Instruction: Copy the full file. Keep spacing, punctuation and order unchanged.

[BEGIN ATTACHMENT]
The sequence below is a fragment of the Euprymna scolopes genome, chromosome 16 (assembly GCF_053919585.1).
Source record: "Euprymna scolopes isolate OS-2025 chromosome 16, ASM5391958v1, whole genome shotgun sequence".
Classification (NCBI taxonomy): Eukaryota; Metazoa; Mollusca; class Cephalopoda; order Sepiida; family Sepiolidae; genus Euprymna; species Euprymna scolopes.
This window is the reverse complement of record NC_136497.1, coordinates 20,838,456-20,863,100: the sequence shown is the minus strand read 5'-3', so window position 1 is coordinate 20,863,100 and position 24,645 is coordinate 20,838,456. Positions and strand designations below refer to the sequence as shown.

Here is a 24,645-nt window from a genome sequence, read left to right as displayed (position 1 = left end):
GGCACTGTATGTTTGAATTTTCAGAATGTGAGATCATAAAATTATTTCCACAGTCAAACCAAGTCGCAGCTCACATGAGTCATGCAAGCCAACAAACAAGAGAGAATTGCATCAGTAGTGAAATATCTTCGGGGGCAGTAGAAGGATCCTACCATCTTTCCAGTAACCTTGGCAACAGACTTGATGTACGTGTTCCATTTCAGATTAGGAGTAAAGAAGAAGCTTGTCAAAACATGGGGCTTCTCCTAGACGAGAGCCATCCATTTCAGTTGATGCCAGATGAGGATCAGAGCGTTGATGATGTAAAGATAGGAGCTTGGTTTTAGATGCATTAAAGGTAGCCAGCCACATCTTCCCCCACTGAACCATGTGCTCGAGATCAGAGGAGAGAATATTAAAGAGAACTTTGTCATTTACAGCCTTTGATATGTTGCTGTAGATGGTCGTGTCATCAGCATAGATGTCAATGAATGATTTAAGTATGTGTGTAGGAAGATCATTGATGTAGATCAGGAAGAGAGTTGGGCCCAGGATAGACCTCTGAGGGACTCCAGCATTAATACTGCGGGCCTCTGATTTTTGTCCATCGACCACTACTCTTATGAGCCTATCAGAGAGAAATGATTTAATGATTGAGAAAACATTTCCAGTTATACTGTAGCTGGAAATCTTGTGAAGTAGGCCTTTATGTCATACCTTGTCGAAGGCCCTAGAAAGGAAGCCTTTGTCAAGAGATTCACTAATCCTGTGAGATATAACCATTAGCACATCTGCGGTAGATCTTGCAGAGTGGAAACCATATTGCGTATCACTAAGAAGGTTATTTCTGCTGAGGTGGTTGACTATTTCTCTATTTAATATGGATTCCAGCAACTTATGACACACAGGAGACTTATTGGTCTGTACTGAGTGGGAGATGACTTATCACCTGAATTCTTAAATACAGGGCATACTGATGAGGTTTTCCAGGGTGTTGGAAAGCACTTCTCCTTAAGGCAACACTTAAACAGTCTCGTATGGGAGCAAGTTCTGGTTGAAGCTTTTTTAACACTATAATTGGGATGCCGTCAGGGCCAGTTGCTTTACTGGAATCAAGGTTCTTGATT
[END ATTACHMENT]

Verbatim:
The sequence below is a fragment of the Euprymna scolopes genome, chromosome 16 (assembly GCF_053919585.1).
Source record: "Euprymna scolopes isolate OS-2025 chromosome 16, ASM5391958v1, whole genome shotgun sequence".
Classification (NCBI taxonomy): Eukaryota; Metazoa; Mollusca; class Cephalopoda; order Sepiida; family Sepiolidae; genus Euprymna; species Euprymna scolopes.
This window is the reverse complement of record NC_136497.1, coordinates 20,838,456-20,863,100: the sequence shown is the minus strand read 5'-3', so window position 1 is coordinate 20,863,100 and position 24,645 is coordinate 20,838,456. Positions and strand designations below refer to the sequence as shown.

Here is a 24,645-nt window from a genome sequence, read left to right as displayed (position 1 = left end):
GGCACTGTATGTTTGAATTTTCAGAATGTGAGATCATAAAATTATTTCCACAGTCAAACCAAGTCGCAGCTCACATGAGTCATGCAAGCCAACAAACAAGAGAGAATTGCATCAGTAGTGAAATATCTTCGGGGGCAGTAGAAGGATCCTACCATCTTTCCAGTAACCTTGGCAACAGACTTGATGTACGTGTTCCATTTCAGATTAGGAGTAAAGAAGAAGCTTGTCAAAACATGGGGCTTCTCCTAGACGAGAGCCATCCATTTCAGTTGATGCCAGATGAGGATCAGAGCGTTGATGATGTAAAGATAGGAGCTTGGTTTTAGATGCATTAAAGGTAGCCAGCCACATCTTCCCCCACTGAACCATGTGCTCGAGATCAGAGGAGAGAATATTAAAGAGAACTTTGTCATTTACAGCCTTTGATATGTTGCTGTAGATGGTCGTGTCATCAGCATAGATGTCAATGAATGATTTAAGTATGTGTGTAGGAAGATCATTGATGTAGATCAGGAAGAGAGTTGGGCCCAGGATAGACCTCTGAGGGACTCCAGCATTAATACTGCGGGCCTCTGATTTTTGTCCATCGACCACTACTCTTATGAGCCTATCAGAGAGAAATGATTTAATGATTGAGAAAACATTTCCAGTTATACTGTAGCTGGAAATCTTGTGAAGTAGGCCTTTATGTCATACCTTGTCGAAGGCCCTAGAAAGGAAGCCTTTGTCAAGAGATTCACTAATCCTGTGAGATATAACCATTAGCACATCTGCGGTAGATCTTGCAGAGTGGAAACCATATTGCGTATCACTAAGAAGGTTATTTCTGCTGAGGTGGTTGACTATTTCTCTATTTAATATGGATTCCAGCAACTTATGACACACAGGAGACTTATTGGTCTGTACTGAGTGGGAGATGACTTATCACCTGAATTCTTAAATACAGGGCATACTGATGAGGTTTTCCAGGGTGTTGGAAAGCACTTCTCCTTAAGGCAACACTTAAACAGTCTCGTATGGGAGCAAGTTCTGGTTGAAGCTTTTTTAACACTATAATTGGGATGCCGTCAGGGCCAGTTGCTTTACTGGAATCAAGGTTCTTGATT